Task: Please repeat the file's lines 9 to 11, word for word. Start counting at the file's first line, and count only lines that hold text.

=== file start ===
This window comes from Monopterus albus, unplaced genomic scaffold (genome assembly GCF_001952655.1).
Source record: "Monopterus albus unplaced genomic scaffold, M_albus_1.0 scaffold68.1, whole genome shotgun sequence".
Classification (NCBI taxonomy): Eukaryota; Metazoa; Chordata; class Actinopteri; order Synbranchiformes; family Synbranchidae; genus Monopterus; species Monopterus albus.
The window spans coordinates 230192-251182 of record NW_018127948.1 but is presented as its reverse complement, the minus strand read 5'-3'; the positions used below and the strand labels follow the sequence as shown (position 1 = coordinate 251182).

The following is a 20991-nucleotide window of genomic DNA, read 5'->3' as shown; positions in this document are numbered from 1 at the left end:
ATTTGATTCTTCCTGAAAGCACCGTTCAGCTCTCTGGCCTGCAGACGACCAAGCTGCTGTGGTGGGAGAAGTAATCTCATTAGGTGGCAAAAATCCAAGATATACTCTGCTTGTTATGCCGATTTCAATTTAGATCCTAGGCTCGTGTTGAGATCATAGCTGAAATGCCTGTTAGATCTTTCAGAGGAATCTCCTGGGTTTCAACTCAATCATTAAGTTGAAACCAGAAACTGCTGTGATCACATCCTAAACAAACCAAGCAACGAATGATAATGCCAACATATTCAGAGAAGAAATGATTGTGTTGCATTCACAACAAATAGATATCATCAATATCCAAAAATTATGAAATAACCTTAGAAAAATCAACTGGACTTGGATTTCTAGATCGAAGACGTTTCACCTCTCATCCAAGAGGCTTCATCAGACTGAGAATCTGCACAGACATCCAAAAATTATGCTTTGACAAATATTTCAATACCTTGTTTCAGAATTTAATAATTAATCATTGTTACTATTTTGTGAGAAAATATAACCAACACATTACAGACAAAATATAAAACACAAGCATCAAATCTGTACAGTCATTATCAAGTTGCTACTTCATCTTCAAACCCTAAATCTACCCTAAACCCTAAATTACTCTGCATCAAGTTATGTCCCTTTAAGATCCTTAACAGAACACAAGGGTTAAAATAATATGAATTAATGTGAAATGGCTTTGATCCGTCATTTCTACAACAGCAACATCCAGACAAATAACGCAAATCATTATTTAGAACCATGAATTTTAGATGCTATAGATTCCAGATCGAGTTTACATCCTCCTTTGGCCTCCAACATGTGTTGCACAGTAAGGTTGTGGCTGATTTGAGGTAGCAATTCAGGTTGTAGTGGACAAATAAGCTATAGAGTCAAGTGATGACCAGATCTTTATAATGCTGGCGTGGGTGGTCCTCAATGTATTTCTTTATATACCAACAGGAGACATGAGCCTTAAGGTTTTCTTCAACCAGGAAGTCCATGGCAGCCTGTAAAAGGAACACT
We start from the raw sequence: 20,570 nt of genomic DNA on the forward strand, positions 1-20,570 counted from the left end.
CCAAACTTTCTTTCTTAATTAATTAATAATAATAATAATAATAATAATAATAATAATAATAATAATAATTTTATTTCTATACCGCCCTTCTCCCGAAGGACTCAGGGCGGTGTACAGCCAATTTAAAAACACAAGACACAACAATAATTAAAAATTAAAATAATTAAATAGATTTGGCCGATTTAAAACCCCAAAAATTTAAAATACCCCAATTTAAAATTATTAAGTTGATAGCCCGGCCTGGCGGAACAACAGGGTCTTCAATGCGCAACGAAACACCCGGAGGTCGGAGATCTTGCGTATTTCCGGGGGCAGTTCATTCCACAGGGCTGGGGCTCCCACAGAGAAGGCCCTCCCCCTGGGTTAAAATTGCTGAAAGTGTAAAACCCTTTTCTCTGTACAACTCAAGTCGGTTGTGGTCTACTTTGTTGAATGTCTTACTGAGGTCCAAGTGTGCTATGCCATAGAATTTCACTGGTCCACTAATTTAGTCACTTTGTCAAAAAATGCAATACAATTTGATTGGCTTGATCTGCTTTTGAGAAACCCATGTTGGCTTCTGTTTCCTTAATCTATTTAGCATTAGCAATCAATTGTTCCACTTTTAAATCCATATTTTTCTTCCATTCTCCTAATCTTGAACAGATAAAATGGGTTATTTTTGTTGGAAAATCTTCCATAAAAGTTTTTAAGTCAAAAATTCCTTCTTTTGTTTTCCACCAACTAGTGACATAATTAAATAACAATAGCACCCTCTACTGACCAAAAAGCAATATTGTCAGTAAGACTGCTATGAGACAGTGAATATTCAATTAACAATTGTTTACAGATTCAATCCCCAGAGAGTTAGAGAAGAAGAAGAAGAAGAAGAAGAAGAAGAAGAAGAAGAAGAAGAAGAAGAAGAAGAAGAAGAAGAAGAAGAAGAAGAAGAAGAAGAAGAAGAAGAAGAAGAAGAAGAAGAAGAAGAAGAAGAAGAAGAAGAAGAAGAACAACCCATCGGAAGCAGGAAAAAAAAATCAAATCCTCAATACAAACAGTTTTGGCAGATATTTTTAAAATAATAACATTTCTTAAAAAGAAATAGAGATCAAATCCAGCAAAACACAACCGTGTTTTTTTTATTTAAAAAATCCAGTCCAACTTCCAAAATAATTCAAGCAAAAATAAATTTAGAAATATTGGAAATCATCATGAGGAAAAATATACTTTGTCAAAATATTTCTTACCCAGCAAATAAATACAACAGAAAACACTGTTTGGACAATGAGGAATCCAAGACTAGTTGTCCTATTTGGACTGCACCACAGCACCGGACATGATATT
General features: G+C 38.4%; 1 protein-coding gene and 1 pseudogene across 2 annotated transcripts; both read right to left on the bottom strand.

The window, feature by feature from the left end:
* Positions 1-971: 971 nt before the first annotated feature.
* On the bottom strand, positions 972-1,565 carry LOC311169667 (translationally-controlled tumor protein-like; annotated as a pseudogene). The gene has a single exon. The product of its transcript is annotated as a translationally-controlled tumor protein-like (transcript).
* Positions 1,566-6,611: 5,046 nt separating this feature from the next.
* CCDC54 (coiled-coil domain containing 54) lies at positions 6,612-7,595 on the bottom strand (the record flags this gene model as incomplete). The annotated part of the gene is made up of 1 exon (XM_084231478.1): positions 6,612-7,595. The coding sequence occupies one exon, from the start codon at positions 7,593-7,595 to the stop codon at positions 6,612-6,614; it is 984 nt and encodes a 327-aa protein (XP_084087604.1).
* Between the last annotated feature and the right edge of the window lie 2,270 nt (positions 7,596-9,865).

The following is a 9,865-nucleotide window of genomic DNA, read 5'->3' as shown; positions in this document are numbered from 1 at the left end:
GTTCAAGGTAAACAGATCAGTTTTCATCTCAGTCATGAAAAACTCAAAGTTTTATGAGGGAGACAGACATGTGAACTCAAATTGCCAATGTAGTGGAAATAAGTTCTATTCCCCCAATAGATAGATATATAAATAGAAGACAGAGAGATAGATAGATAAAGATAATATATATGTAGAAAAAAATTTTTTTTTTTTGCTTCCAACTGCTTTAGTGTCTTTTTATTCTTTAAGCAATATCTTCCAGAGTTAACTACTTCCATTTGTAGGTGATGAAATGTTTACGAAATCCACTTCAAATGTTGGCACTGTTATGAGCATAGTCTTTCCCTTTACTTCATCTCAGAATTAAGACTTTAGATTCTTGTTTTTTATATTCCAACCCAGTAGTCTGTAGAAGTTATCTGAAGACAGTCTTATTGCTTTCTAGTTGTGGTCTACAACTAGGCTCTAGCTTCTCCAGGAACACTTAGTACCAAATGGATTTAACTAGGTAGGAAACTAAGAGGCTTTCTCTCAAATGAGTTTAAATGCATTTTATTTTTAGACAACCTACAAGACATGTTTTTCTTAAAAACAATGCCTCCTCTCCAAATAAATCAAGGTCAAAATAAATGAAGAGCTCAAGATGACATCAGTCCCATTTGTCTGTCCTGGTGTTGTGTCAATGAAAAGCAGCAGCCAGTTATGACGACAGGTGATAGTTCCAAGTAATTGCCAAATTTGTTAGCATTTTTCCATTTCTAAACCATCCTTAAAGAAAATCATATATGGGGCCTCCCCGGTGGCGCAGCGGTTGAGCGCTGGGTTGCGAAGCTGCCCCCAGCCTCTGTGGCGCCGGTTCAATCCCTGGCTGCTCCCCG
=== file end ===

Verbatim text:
General features: G+C 38.4%; 1 protein-coding gene and 1 pseudogene across 2 annotated transcripts; both read right to left on the bottom strand.

The window, feature by feature from the left end:
* Positions 1-971: 971 nt before the first annotated feature.